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Hollywood is getting smarter and dumber as only an industry that seeks out young talent but places its bets on formulas can. The business’ selective memory serves its sloth—a single hit fires the starting gun for a string of samies. Since the industry can’t or won’t admit that it makes crappy movies about 85 percent of the time, the burden is on American moviegoers to part with their hard-earned cash for every goddamn movie based on an old television series or a new paranoia if they did it once. And the studio execs don’t smarten up after spectacular failures like Dragnet and Car 54, Where Are You?; they just get more and more incensed that we’re not lining up for Lost in Space. The funniest part of watching all that money being pissed away on Matt LeBlanc’s morphing helmet, Téa Leoni’s pastel suits, and Brad Pitt’s lip gloss is that when we refuse to respond, biz insiders blame the public.

If Steven Spielberg was gratified by the success of Saving Private Ryan—which deserved its massive audience even though it pretended to an ambiguity Spielberg is incapable of demonstrating—he should have been; critical elitism aside, the number of butts in seats sometimes provides a measure of a film’s value. Oprah had no such luck with Beloved, but a phalanx of bizzers defended her long, dreary, often berserk vanity project by disdainfully claiming that this country can’t handle films about slavery. If that helps numb the pain of losing all those millions, let them have their little fantasy.

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This year boasts no solid Top 10, but its honorable mention list is gratifyingly long. At the same time Hollywood was making big-budget pukers that no one had asked for, it was quietly churning out a string of almost consistently decent action flicks: Films like Ronin, Small Soldiers, The Mask of Zorro, Enemy of the State, and The Siege harbored an unusual number of good, sometimes complicated ideas. Romantic comedies continued their downward plummet, crash-landing at You’ve Got Mail, but anything with Drew Barrymore glowed with her cheerful, honest radiance. “Little” movies tried to subvert or reinvent filmic convention in the dark corners of the industry’s consciousness, where no one would notice that British imports Shooting Fish and I Went Down were more stylish than stateside films with five times their budgets, or that actress Hope Davis proved she’s really a movie star in the delightful romantic comedy for cynics Next Stop, Wonderland, or that Stanley Tucci’s The Impostors has more laughs in its first seven minutes than there are in Holy Man’s two hours, or that Tamara Jenkins knows more about teenage girls than a roomful of Riley Westons.

And the year’s not over. Shakespeare in Love is pretty bloody good; the fabulous Rushmore will be released for a week this month only in Los Angeles, for Academy Award consideration; The Thin Red Line isn’t even finished yet; and the division of duties here at Washington City Paper sometimes leaves us scrambling to catch up with movies we haven’t been assigned, so you’ll have to take someone else’s word for the greatness of A Simple Plan.

THE MOST IMPORTANT

MOVIE OF THE YEAR

Without mention of which every critic in the country would be remiss, and about which there is nothing more to say:

Saving Private Ryan

The rest, in chronological order:

The Big Lebowski Joel and Ethan Coen stop sniggering at the little people with this shambling, funny, candy-colored film, which plunks Jeff Bridges down in the character of a self-amused loser gone willfully to seed and lets him spark comic fires against John Goodman and Steve Buscemi, to the accompaniment of the soundtrack’s good-time doper music.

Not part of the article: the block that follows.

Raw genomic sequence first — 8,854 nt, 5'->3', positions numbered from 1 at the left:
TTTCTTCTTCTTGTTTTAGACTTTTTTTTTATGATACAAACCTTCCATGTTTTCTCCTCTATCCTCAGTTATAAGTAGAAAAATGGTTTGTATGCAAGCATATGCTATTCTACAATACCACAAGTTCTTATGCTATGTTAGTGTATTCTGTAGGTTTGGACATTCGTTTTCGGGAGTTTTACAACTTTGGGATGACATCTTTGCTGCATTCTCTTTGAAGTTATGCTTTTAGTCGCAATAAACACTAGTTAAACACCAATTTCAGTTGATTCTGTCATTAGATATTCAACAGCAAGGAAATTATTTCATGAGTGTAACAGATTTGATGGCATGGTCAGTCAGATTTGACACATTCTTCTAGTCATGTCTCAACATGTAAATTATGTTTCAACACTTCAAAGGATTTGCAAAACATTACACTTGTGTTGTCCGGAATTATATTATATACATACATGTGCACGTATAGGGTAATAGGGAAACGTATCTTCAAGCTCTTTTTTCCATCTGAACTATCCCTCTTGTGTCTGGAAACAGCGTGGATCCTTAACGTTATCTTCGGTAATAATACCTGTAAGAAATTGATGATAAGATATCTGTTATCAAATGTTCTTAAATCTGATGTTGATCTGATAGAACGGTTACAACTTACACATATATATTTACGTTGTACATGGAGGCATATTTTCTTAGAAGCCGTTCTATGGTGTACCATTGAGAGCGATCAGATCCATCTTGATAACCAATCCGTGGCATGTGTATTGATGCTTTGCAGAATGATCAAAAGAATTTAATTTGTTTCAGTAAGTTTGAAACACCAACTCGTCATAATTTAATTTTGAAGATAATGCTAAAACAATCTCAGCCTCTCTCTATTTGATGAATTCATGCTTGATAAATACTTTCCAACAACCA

The Butcher Boy Neil Jordan’s dark, difficult adaptation of Patrick McCabe’s novel does the author justice. It’s the story of a young Irish sociopath crazed on Catholicism and dreams of nuclear war—riveting, rhythmic prose with a mise en scène alternately grim and ecstatic.

Fear and Loathing in Las Vegas Despite Terry Gilliam’s formalist lack of engagement, Johnny Depp and Benicio Del Toro make heavenly hash of old film conceits in this vertiginous adaptation of the Hunter S. Thompson book. Depp’s “Raoul Duke” channels Thompson’s fractured, compelling, but unlikable WASP persona—old-man pants, lockjawed mutter and all—with absolute dedication and fearlessness, and Gilliam, the designated driver, keeps looking at his watch, reminding us that their behavior is the only sensible response to a place like Las Vegas.

Happiness Todd Solondz tells the truth with every frame in his unsettling domino chain of thwarted desire, tracking the intersecting quests of nine characters as they strive for satisfaction and find only violence, domination, or heartache. The film’s controversial reputation is well warranted, but it’s no peep show—just a beautifully crafted demonstration of how buoyantly hope floats.

Velvet Goldmine This outrageous, elaborate, and oddly sentimental tribute to the musical footnote that was glitter rock could only have been made by someone who didn’t live through the era, and Todd Haynes’ lavishing of nostalgia on every aspect of that trend makes for a swooningly fierce advocacy of sexual freedom and musical excess—or is it the other way around?

Love Is the Devil Gritty and intelligent, this slice of the British painter Francis Bacon’s life is directed by first-timer John Maybury as if it were one of the artist’s paintings come to life, pulsing with human meat, writhing with emotion—it is a love story, one of the greatest—and experienced in a cage of tilted perspective and oppressive boundaries.

PROOF THAT THERE IS A GOD

There are three Fiennes brothers.

PROOF THAT HE IS A CRUEL GOD

Ralph Fiennes in The Avengers

BUT I’M NOT GOING TO HELL, BECAUSE I’VE ALREADY BEEN THERE

Let’s Talk About Sex CP